Imagine for a moment an apartment community absolutely no frills or amenities. This means there were no granite countertops, appliance upgrades, or hard wood floors inside. And there was no pool, no gym, or no community clubhouse in the community itself. If you took away all these elements, you would still have a big construction project, right? It would still be a big real estate endeavor, but it just wouldn’t have anything special beyond a stack of boxes. In other words, it is still a lot of wood, appliances, plumbing, etc, but it is fairly uninspiring.
For many apartment communities, that is how they plan their community events. They get a basic theme, a basic plan for catering, and some basic decorations, but they miss the added elements that make it unique and interesting to the residents. Recently, we were working on an event idea on Resident Events for a Gumbo cook-off. It was actually inspired by some friends of mine, and it sounded like a fun thing to do as a community event. Now, here is how most communities would share their event: "Gumbo cook-off! Cook your best recipe and we'll have guest judges determine the winner!" That's all fine and good, but it's the equivalent of just a stack of boxes apartment community - there isn't a whole lot there beyond the basic idea.
However, as I started getting deeper and deeper into the planning, I realized there were so many opportunities with partnership marketing. For example, wouldn’t it be neat to have a local restaurant participate in the cook-off? Or what if you could talk to a restaurant and explain the contest, and see if they would be willing to feature the winning dish for a small period of time in their restaurant? Many people would think that is out of the range of possibility, but there are actually a ton of benefits for a restaurant to do that, including free marketing and a great story to tell.
My point is that if you stop your brainstorming after you have decided you want a Luau and select a caterer, you are only providing the most basic of community events, one that will likely not entertain that many people. So learn to dig deeper – devote some time to let the planning simmer in your head as you drive to and from work. Don’t plan it last minute where brainstorming is more difficult, but rather let the ideas float around for a while well in advance. Eventually, you will learn what that secret sauce is for your apartment community event!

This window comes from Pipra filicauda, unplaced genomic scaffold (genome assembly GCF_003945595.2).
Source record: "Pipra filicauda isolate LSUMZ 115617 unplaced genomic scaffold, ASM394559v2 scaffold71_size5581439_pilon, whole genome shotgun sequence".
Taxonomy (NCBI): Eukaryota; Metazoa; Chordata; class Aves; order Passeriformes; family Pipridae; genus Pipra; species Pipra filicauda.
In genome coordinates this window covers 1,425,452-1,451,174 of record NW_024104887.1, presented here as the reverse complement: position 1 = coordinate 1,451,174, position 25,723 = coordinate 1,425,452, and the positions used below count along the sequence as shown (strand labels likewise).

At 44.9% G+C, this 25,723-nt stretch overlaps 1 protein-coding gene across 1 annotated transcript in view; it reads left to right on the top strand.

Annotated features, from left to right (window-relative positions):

A while back, I wrote about requiring residents to actually participate in community events, whether it is during the event or in the planning process. At the time, all I had was anecdotal evidence based upon my own experiences at events. Essentially, those events where I simply showed up and relaxed left a much smaller impact on me compared to those that I actually actively participated in the event. So although most people would assume that requiring participation would be a turn-off for our residents, it actually ensures that they have a memorable time, rather than simply eating, drinking, and leaving.
Today, I ran across a concept that helps support this very idea: The IKEA Effect. Essentially, this concept explains how people who put in effort into a project tend to be more satisfied with the result than if they did not. With Ikea furniture, often the purchaser has to take the time to put together the furniture once they purchase it, and that act of building something creates a feeling of appreciation for that product greater than if they had just purchased the finished product. Purchasers tend to then overvalue their own creations.
When you think back on similar situations, this is actually quite common, even going back to when we are little kids. I remember writing a “book” as a little kid and being so incredibly proud of it, just because it came from my own effort. But if I had just read that book, I’m sure I would have been less than impressed. Same thing went for the garden I built and countless other masterpieces throughout my life. Even when writing blogs, I find myself reading back over them, self satisfied with the final product.
So going back to apartment parties, this means that having residents be a part of the party-planning/creation process will not only provide additional volunteer labor, but also provide a greater satisfaction level for those that participate. It changes your community events from events that you throw for your residents to events they throw for themselves. Are you ready to create your party planning committee?